Too much jargon is bad for you.
Wait A Minute: In a new round of 'let's pretend', Europe has pledged 30 billion Euros to save the Greeks from themselves and the Greeks have pledged to... There's the problem. Buying a new bucket doesn't fix the leak.
Force Majeure: Charged with decades of blatant manipulation of the price of gold and silver, JPMorgan (among others) defense is that they were doing so for and at the behest of the Federal Reserve and the US Treasury, and thus as agents of the government are immune from prosecution.
Belly Button: Pundits in the US keep looking at our driving habits and saying that because we aren't driving as much as previously (by a few percent), the upward rush of petroleum prices must be due to speculators. A 60% y/y increase in auto sales in China has noting to do with it, and China's 29% y/y increase in petroleum imports goes unmentioned. Another bunch runs around wondering if the increasing price of oil will harm the US economy. It always has. Ten of the 11 post-war recessions in the US have been preceded by a sharp increase in the price of crude petroleum.
Spade is Spade: Professor Shiller looks at today's housing inventory overhang, wonders where the positive outlooks come from, and concludes that wishful thinking is not a sufficient basis for optimism. He also thinks the stock market is 30% overvalued. Spoil sport.
It's A Drag: One effect of Bernanke's near-zero interest rates has been to keep the Treasury's cost of financing the debt at record lows. But the economy is beginning to recover and many of the Fed's governors think it is time to start increasing interest rates. But that may well a) choke off the nascent recovery b) further cripple the housing sector, putting more drag on the economy, and c) increase the cost of carrying the immense US debt load, which will put even more drag on the recovery.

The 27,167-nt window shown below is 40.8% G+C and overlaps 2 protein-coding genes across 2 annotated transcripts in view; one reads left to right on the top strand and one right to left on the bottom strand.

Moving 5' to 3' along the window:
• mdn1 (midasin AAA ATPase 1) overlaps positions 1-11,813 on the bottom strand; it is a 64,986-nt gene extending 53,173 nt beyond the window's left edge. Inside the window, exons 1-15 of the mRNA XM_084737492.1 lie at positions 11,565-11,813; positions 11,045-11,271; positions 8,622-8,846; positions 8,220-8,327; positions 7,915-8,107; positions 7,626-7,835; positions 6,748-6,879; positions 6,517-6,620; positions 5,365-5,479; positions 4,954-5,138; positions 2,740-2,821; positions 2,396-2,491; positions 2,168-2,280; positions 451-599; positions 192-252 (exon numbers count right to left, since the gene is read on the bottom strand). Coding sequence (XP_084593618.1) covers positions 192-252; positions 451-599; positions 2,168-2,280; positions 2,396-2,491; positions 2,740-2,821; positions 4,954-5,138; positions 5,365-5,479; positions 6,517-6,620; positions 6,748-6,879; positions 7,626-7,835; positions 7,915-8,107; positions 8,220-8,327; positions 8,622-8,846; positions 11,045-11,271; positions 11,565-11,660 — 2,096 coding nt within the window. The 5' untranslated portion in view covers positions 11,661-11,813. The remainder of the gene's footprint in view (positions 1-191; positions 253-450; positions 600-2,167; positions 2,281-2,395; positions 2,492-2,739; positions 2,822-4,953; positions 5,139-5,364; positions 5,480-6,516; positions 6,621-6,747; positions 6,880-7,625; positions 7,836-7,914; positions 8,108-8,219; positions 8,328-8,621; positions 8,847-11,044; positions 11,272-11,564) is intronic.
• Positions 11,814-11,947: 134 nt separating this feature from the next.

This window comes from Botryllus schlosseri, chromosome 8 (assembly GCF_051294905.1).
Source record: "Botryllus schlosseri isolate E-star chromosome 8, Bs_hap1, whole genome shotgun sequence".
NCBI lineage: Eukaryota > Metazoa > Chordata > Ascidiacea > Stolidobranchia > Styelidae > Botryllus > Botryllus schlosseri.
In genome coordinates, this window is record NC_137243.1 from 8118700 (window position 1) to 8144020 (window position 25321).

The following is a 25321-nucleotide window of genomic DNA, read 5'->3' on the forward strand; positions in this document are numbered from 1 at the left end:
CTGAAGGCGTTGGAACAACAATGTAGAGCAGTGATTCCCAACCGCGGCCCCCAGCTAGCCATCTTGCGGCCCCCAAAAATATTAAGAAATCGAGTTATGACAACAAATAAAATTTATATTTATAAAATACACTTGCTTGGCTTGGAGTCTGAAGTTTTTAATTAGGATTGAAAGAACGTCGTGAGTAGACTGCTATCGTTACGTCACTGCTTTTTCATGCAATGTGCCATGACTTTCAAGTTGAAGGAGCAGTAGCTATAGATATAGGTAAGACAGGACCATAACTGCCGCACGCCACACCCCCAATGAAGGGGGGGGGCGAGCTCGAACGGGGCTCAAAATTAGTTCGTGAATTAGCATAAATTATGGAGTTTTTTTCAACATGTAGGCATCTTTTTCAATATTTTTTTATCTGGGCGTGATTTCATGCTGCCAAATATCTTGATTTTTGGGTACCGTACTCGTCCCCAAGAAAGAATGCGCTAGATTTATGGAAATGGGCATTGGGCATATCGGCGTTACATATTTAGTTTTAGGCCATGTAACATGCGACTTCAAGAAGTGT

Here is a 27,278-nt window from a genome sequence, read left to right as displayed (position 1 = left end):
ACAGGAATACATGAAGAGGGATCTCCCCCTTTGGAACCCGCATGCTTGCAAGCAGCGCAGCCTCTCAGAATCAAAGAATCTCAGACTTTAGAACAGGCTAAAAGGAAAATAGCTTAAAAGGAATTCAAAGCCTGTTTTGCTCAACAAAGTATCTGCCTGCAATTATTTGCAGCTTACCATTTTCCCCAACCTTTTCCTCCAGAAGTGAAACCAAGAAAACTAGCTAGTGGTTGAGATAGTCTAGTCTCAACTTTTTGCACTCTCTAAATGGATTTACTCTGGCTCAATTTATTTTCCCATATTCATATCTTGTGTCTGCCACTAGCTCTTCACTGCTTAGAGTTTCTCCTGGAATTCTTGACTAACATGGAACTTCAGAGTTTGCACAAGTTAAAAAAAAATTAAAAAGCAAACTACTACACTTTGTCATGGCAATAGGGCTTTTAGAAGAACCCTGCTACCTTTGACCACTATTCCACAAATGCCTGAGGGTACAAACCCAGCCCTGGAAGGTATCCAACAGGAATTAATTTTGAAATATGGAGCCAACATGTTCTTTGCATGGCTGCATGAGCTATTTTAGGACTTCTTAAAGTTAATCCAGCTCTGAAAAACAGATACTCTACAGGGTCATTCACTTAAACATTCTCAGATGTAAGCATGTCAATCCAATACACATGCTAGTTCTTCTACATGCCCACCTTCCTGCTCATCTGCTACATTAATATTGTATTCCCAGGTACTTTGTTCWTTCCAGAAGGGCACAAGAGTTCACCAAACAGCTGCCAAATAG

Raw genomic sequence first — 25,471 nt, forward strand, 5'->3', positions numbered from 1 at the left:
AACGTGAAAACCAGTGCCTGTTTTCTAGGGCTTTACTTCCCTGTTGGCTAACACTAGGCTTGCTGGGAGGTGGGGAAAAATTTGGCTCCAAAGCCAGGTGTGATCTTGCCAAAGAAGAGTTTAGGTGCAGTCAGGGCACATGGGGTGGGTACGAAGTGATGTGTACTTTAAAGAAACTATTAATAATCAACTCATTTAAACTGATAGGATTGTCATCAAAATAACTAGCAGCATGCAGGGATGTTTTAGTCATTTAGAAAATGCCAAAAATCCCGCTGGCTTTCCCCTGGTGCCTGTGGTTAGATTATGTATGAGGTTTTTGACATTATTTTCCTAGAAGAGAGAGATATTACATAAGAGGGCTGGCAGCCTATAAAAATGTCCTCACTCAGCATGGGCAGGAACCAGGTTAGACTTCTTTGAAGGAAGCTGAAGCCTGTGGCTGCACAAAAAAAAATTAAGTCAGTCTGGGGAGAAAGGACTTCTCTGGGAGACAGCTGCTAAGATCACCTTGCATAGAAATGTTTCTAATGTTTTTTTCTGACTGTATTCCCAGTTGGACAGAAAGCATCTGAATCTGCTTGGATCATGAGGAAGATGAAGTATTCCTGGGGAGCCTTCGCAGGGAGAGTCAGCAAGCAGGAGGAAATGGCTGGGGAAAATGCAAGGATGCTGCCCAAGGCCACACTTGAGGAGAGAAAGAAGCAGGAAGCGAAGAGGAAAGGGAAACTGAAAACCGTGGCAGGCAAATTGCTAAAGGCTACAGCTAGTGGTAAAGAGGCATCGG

Firstest with the Mostest: The US must borrow over a trillion dollars a year for the foreseeable future. Most of the world needs record amounts. Plus states and cities and public utilities. How high will the premium – the interest rate – have to be to raise this money? Morgan Stanley thinks US Treasuries will reach 5.5% this year. How will all this borrowing ever be paid back? Never mind. Today we'll worry about getting the loan. Future rounds of money printing will surely promise great inflation in the years to come. Endless deficits of this magnitude do have serious consequences. Let's hope tomorrow never comes.
Words of One Syllable: Twitch, while addressing the Southern Republican Leadership Conference – which was far more Southern than Republican and had far more followers than leaders – made it as clear as possible: America does not need “this snake oil science stuff.” Which explains oh so many things.
Gambling at Rick's: The financial press is shocked to discover that the major banks repeatedly used accounting tricks and fake sales to dress up their reports and make themselves look solvent when they weren't. Curious that these manipulations are all referred to in the past tense.
Light, Dawning: Why does it take something like the gratuitous violence shown in the Wikileaks film to remind us that “War is mass murder”? Mainly, I suspect, because unless our noses are rubbed into the violence done in our name, we pretend it doesn't happen. But secretly we know it does, and are ashamed.
Mother Hubbard: More than 30 states have spent their unemployment benefit budgets and must borrow billions from Washington to keep supporting those millions upon millions of unemployed Americans. Expect more GOP nonsense.
Guilty Knowledge: Col Wilkerson, Colin Powell's chief of staff at State, says that Bush, Cheney and Rumsfeld knew that the majority of the initial 742 individuals incarcerated at Guantánamo were innocent, but thought it was “politically impossible to release them” without derailing the rush to war in Iraq. Powell appears to concur with Wilkerson's appraisal.